Who knows how long congress will continue to drag its feet on immigration reform, but luckily for immigrants across the country, local and state governments have decided they can’t wait.
From coast to coast, Americans are implementing their own reforms, including offering in-state tuition to immigrants, making it easier for them to get a bank account, or even passing their own (non-enforceable) immigration laws. The latest effort in this grassroots immigration reform effort comes from Chicago, where Mayor Rahm Emanuel announced on April 11 that 23,000 city positions will be open to immigrants who were brought here as children.
These immigrants, known as DREAMers for the long-delayed Development, Relief, and Education for Alien Minors Act that would provide them with a path to citizenship and access to higher education if it ever passes, can now apply for 30 mayor’s office fellowships, 500 city internships, and 22,000 jobs in the city’s summer jobs program: One Summer Chicago. To qualify, applicants must have been brought to the United States as children, have lived here for five years, and kept out of trouble with the law. The city will publicize the opportunities in neighborhoods with high percentages of immigrants.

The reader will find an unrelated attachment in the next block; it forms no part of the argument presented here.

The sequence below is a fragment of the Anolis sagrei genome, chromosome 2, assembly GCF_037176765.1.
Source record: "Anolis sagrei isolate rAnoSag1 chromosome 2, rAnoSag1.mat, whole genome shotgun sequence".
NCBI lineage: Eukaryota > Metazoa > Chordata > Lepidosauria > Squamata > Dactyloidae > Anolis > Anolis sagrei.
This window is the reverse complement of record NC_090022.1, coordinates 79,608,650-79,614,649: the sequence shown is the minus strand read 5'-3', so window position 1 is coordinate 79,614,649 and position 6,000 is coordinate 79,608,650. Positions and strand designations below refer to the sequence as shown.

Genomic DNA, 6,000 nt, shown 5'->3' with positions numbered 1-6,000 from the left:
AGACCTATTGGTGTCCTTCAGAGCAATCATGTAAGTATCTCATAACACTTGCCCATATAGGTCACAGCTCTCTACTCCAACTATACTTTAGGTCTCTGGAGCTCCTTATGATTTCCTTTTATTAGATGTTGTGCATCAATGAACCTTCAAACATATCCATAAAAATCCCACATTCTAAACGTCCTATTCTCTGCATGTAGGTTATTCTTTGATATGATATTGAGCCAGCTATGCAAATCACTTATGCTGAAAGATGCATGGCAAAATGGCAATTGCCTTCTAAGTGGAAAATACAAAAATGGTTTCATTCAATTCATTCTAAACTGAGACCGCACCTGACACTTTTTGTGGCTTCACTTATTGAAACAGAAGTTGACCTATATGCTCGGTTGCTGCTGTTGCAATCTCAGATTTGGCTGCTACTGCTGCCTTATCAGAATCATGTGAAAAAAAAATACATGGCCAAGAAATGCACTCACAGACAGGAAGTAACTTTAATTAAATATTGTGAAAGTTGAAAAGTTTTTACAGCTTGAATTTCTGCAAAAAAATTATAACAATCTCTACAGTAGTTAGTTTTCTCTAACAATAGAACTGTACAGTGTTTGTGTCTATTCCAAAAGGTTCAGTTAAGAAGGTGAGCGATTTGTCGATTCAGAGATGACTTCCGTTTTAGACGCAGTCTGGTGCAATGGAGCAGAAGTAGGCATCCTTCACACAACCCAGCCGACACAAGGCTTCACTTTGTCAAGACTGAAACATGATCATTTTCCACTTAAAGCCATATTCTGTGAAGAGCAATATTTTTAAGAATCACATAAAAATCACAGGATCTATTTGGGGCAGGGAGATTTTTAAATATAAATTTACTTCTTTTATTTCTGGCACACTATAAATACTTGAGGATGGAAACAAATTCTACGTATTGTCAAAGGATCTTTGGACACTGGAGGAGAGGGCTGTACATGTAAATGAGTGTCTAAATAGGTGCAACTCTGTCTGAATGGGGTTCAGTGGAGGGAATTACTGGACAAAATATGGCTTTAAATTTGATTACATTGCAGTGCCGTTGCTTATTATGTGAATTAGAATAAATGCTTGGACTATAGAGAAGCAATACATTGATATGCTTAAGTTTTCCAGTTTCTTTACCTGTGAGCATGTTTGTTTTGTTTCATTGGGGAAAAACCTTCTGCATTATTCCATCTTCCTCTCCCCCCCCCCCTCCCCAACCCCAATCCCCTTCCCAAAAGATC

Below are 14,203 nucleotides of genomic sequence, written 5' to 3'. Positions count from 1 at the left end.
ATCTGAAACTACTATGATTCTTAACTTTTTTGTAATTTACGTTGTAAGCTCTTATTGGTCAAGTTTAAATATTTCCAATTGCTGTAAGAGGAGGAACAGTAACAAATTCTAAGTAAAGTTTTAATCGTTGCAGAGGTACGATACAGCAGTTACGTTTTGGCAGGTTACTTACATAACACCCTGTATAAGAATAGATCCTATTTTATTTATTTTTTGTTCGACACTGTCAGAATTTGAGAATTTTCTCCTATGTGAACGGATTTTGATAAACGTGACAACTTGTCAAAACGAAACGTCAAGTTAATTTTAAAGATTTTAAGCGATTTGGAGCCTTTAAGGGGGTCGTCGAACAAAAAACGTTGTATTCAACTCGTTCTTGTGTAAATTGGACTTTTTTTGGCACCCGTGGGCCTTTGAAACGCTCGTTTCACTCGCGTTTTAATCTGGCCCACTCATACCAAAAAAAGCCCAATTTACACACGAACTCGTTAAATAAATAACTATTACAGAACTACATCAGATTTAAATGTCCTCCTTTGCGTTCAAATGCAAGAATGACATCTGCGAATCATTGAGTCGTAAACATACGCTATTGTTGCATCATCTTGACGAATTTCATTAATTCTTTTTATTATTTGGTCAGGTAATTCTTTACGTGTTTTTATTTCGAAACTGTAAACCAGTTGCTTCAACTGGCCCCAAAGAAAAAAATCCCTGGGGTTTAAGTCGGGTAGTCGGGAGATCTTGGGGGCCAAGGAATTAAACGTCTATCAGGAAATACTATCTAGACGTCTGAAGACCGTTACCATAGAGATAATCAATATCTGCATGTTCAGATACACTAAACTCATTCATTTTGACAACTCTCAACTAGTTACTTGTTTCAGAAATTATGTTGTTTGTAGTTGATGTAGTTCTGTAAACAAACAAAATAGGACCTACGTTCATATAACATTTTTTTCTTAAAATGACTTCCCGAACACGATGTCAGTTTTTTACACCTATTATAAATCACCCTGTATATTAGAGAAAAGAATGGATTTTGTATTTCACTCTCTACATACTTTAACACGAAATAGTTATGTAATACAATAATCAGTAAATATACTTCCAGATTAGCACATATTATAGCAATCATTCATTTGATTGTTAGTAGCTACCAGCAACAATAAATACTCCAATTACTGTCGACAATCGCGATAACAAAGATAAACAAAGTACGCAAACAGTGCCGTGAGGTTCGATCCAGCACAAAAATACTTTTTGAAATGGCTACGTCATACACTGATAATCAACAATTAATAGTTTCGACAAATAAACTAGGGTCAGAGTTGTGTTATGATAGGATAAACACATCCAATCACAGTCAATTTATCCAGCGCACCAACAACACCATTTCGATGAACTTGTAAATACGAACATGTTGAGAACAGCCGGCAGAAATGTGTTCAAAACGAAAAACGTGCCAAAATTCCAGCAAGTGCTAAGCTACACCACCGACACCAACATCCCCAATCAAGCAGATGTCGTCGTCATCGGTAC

“Chicago is a city that was built by immigrants, and I am committed to ensuring that DREAMers have the same opportunities offered by the city to all of Chicago’s youth,” Emanuel said, according to Greg Hinz of Crain’s Chicago Business. “We will open doors to support talented young people.”